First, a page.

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Politics Senate panel votes 21-1 to back Justice IG measure over Graham objections

20:28  25 june  2020
20:28  25 june  2020 Source:   thehill.com

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The Senate Judiciary Committee approved legislation on Thursday to expand the authority of the Justice Department inspector general over opposition from Sen. Lindsey Graham (R-S.C.) and the Justice Department.

Lindsey Graham wearing a suit and tie: Senate panel votes 21-1 to back Justice IG measure over Graham objections © Bonnie Cash Senate panel votes 21-1 to back Justice IG measure over Graham objections

The committee voted 21-1 on the legislation, which would give the DOJ watchdog the authority to investigate attorneys within the department. Graham was the only senator to vote "no."

The vote sends it to the full Senate, where supporters acknowledge they don't know if it will get taken up for a vote in the face of opposition from Graham, who chairs the Judiciary Committee, and Attorney General Bill Barr.

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Graham tried to change the legislation to require the attorney general to sign off on investigations into potential DOJ attorney misconduct.

"I'm not going to support legislation that allows an IG to investigate discretionary decisions at the Department of Justice. If there's a dispute about misconduct between the IG and the attorney general, the last word will be the attorney general who is politically accountable," Graham said of his proposed change.

Graham noted that he had spoken with Barr about the legislation three times. He said the attorney general did not support his proposal but DOJ IG Michael Horowitz did.

"I don't think he's ever going to get to yes on any process that allows the IG to look at DOJ lawyers and people under their charge," Graham said of Barr.

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But the committee voted down his amendment, instead passing the bill as originally written by Sens. Mike Lee (R-Utah) and Dick Durbin (D-Ill.).

Sen. Dianne Feinstein (D-Calif.), the top Democrat on the committee, argued that Graham's amendment would give the attorney general "veto power" over an IG's work.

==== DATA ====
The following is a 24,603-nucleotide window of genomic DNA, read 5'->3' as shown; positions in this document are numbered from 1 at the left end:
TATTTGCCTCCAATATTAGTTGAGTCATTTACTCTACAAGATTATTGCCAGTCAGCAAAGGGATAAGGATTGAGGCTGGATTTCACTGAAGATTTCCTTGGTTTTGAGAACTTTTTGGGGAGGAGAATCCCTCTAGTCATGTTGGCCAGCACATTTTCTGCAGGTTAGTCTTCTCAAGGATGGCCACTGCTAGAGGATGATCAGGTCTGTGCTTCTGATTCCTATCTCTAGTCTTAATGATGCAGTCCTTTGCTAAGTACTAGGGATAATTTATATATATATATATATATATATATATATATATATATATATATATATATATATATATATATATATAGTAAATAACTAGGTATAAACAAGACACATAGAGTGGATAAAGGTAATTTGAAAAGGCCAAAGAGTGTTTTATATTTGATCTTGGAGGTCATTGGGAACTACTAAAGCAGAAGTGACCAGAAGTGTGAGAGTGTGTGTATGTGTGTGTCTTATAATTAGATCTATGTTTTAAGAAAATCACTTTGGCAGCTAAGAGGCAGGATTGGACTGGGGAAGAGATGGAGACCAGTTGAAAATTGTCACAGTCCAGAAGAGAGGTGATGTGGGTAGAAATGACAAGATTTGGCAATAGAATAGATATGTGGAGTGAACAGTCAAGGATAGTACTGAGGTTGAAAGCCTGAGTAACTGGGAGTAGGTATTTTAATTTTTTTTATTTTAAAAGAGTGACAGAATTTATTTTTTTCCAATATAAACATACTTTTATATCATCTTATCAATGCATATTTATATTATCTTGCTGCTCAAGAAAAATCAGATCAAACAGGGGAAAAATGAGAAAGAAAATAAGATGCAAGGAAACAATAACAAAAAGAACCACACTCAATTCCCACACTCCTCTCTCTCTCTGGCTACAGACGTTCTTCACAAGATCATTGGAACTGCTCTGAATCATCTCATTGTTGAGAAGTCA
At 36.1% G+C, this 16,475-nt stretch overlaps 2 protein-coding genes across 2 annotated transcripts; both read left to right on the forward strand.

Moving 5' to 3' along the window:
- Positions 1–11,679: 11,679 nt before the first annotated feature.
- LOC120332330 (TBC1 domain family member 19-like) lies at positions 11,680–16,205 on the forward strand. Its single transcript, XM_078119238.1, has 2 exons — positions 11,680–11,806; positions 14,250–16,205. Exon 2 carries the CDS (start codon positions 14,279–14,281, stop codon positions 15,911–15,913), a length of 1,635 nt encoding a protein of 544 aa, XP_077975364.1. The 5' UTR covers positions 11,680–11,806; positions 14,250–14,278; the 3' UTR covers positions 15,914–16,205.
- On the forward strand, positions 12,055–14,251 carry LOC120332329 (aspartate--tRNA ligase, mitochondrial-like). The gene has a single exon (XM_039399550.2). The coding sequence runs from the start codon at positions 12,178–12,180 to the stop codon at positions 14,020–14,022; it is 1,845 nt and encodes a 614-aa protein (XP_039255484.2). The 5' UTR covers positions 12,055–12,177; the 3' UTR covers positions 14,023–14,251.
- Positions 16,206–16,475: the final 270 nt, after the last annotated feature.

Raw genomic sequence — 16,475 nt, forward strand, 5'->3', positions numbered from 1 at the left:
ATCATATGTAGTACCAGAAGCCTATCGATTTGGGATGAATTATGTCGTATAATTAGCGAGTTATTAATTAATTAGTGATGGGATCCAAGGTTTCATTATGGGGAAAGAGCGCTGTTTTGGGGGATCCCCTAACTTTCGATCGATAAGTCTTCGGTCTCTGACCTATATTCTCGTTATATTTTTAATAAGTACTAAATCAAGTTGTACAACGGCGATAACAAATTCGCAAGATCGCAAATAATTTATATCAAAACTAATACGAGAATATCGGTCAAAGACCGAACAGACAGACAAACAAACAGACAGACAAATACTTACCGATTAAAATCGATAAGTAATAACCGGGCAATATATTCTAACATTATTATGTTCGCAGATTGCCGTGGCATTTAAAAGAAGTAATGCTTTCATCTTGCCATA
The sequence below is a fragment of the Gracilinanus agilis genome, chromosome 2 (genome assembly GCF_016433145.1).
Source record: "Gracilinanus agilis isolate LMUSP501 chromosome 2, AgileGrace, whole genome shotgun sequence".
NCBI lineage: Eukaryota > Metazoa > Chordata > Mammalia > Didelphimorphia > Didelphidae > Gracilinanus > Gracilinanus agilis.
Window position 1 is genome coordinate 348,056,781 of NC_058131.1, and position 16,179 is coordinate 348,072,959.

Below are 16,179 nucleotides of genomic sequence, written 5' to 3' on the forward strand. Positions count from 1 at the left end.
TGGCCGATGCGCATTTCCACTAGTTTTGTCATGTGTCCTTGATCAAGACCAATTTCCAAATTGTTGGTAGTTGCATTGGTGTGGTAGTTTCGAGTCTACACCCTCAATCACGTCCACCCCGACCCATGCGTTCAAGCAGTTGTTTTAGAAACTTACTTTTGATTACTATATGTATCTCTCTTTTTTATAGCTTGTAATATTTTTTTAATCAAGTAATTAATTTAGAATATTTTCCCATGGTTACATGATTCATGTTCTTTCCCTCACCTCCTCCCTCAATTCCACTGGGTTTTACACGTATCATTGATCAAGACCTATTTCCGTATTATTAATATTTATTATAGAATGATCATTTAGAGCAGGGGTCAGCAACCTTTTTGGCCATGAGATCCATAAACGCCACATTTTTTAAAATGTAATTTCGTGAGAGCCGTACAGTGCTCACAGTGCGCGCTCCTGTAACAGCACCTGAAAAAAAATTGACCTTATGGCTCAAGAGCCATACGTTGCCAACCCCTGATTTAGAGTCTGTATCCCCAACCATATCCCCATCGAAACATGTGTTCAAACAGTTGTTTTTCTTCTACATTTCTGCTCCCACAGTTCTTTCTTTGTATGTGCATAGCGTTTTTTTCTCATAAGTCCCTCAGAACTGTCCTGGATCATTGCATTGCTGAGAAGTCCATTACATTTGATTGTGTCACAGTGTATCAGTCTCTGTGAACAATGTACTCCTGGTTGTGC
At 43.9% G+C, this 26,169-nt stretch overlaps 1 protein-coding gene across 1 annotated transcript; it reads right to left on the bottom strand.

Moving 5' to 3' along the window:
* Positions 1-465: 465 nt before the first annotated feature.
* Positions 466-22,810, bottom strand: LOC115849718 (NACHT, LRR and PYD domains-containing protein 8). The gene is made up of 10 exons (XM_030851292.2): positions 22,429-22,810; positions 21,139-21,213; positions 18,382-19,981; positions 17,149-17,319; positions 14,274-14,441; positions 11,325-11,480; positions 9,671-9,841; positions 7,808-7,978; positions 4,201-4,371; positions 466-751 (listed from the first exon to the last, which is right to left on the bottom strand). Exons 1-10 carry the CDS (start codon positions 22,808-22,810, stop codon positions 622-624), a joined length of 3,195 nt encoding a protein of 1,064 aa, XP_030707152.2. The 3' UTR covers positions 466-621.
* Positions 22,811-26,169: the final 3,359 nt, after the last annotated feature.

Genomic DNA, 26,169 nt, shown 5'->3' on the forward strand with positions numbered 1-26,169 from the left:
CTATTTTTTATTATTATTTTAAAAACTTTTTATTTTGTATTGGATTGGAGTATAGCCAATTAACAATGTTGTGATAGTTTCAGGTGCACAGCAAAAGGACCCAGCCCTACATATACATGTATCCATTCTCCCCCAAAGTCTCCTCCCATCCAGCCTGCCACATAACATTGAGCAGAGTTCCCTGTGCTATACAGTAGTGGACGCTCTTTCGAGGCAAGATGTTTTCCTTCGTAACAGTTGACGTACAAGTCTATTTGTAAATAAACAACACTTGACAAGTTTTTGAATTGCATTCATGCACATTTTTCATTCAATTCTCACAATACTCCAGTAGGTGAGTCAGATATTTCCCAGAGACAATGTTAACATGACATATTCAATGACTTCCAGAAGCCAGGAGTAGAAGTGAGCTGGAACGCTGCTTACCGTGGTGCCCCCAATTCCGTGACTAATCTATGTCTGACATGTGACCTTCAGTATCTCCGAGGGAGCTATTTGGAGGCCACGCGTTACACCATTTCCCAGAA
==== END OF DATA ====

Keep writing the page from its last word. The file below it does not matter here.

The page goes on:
The vote comes after the bill was held up in committee for weeks as supporters of the legislation tried to negotiate a compromise with DOJ, which did not immediately respond to a request for comment.

Lee said that they tried to negotiate in "good faith," but didn't want to agree to water down their bill if DOJ wasn't going to support it anyways.

"The Department of Justice has not agreed to this compromise. It's time to take an up or down vote as written," he said. "We shouldn't be asked to compromise without any compromise on the other end."

Durbin added that DOJ "hates this ... like the devil hates holy water."

"It makes no sense to weaken this bill without the attorney general's support," he said.

House panel votes to constrain Afghan drawdown, ask for assessment on 'incentives' to attack US troops .
The House Armed Services Committee voted Wednesday to put roadblocks on President Trump’s ability to withdraw from Afghanistan, including requiring an assessment on whether any country has offered incentives for the Taliban to attack U.S. and coalition troops. © Getty House panel votes to constrain Afghan drawdown, ask for assessment on 'incentives' to attack US troops The National Defense Authorization Act (NDAA) amendment, from Rep. Jason Crow (D-Colo.), would require several certifications before the U.S. military can further draw down in Afghanistan.

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